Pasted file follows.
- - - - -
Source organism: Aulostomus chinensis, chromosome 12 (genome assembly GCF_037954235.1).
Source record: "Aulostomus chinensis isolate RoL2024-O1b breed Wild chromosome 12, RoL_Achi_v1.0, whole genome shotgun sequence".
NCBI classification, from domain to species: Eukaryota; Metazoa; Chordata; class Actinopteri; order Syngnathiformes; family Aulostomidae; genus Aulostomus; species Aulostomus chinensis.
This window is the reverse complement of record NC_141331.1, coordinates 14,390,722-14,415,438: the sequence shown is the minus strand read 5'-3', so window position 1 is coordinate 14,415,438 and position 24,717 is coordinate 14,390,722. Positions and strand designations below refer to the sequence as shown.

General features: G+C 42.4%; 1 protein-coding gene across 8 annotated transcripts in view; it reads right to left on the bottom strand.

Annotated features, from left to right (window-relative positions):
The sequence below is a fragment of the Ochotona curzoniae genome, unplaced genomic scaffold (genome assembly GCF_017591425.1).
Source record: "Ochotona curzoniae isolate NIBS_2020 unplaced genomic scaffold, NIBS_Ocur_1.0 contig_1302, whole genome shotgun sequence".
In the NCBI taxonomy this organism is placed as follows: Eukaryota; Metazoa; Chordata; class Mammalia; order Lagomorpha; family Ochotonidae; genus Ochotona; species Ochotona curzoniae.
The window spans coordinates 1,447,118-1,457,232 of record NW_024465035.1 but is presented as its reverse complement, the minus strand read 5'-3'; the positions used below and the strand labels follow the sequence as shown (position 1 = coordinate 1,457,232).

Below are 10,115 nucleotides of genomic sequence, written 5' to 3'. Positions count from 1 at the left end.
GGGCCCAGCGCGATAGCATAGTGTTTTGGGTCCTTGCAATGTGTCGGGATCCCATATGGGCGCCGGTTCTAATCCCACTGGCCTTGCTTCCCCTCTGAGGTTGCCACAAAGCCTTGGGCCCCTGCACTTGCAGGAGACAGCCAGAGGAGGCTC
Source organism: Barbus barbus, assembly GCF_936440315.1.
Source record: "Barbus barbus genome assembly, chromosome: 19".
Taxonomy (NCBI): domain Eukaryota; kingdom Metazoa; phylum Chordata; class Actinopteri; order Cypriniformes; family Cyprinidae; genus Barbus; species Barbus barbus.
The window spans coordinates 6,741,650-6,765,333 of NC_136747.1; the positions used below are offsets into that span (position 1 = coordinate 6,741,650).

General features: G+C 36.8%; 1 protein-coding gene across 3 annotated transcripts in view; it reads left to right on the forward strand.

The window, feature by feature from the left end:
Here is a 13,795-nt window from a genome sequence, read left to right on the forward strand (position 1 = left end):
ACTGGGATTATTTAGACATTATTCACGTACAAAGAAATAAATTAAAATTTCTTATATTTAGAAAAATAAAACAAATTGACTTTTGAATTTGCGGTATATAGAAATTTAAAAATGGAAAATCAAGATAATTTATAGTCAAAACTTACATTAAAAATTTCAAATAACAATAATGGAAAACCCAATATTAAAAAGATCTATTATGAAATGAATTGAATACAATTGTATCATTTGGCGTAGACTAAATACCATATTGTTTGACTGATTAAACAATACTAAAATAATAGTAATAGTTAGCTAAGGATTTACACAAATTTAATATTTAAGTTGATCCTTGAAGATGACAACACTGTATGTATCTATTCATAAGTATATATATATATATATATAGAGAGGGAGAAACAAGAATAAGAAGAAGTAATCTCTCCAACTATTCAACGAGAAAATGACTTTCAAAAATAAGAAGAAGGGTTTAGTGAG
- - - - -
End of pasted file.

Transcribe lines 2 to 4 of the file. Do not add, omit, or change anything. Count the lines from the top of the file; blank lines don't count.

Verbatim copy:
Source record: "Aulostomus chinensis isolate RoL2024-O1b breed Wild chromosome 12, RoL_Achi_v1.0, whole genome shotgun sequence".
NCBI classification, from domain to species: Eukaryota; Metazoa; Chordata; class Actinopteri; order Syngnathiformes; family Aulostomidae; genus Aulostomus; species Aulostomus chinensis.
This window is the reverse complement of record NC_141331.1, coordinates 14,390,722-14,415,438: the sequence shown is the minus strand read 5'-3', so window position 1 is coordinate 14,415,438 and position 24,717 is coordinate 14,390,722. Positions and strand designations below refer to the sequence as shown.